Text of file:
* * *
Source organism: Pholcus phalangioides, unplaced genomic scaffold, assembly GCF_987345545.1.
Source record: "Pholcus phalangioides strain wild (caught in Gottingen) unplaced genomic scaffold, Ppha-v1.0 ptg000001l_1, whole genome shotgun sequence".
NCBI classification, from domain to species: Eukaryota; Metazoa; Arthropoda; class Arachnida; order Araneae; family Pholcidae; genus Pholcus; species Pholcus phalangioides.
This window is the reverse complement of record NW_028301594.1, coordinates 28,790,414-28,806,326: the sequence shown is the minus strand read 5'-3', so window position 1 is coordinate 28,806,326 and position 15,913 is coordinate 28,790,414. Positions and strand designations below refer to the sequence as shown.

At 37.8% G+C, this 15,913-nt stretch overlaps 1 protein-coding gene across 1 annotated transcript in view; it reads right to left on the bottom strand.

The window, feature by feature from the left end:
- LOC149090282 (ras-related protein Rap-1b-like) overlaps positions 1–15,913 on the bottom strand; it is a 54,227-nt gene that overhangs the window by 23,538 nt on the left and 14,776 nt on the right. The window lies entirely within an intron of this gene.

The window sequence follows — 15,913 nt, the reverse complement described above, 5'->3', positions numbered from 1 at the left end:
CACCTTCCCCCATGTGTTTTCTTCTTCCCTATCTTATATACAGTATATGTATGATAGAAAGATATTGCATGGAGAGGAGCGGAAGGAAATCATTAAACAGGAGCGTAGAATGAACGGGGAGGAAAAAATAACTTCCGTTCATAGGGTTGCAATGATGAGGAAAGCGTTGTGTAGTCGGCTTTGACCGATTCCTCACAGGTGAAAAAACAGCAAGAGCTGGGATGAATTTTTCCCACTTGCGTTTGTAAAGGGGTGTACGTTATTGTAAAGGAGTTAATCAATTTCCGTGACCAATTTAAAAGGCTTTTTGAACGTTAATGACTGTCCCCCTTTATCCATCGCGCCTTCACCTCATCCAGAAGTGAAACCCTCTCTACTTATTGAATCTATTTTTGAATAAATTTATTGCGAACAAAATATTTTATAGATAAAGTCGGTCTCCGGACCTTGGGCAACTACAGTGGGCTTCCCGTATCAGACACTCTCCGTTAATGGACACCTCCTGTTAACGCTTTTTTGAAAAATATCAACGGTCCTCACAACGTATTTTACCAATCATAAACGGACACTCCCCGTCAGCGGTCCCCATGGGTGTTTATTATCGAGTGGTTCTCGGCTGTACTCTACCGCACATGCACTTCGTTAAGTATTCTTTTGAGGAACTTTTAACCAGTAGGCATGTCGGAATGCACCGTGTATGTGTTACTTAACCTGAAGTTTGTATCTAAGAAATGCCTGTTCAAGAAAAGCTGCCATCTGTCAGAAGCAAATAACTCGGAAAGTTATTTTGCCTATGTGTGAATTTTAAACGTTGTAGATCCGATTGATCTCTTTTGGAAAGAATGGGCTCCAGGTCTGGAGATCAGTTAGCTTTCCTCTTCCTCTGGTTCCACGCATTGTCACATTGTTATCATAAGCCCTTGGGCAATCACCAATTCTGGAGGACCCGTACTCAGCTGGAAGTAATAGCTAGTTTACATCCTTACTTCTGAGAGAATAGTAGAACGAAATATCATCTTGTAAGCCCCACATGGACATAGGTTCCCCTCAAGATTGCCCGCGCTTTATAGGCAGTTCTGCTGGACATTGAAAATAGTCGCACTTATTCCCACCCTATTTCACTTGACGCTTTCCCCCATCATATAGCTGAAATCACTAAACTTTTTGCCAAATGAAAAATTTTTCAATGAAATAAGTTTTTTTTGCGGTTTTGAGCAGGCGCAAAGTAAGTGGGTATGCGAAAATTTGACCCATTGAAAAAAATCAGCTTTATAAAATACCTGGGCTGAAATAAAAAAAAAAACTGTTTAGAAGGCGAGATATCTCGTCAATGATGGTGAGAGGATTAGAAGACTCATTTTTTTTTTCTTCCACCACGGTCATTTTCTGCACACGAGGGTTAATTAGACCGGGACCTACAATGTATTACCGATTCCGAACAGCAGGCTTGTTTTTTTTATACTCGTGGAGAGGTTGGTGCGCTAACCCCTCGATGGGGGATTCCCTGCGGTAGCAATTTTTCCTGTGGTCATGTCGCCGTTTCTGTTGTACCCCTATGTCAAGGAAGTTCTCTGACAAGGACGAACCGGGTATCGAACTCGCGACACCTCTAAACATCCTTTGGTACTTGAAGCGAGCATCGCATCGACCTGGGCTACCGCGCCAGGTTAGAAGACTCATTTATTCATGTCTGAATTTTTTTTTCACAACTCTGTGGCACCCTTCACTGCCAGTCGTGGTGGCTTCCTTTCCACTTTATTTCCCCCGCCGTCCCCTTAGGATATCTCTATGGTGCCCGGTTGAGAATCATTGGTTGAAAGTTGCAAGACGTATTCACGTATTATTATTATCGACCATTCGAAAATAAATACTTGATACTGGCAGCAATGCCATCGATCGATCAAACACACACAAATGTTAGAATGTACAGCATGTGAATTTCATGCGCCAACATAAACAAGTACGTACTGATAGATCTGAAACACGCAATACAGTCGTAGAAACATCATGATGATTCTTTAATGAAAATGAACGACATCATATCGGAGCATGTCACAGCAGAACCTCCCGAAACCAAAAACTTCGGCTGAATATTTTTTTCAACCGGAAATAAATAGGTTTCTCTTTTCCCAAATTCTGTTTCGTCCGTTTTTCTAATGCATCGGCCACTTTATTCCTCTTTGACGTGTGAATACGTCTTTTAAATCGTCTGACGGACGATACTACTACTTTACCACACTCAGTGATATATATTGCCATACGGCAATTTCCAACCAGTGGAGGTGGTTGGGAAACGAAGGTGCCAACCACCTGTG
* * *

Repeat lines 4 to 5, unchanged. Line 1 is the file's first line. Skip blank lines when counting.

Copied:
This window is the reverse complement of record NW_028301594.1, coordinates 28,790,414-28,806,326: the sequence shown is the minus strand read 5'-3', so window position 1 is coordinate 28,806,326 and position 15,913 is coordinate 28,790,414. Positions and strand designations below refer to the sequence as shown.

At 37.8% G+C, this 15,913-nt stretch overlaps 1 protein-coding gene across 1 annotated transcript in view; it reads right to left on the bottom strand.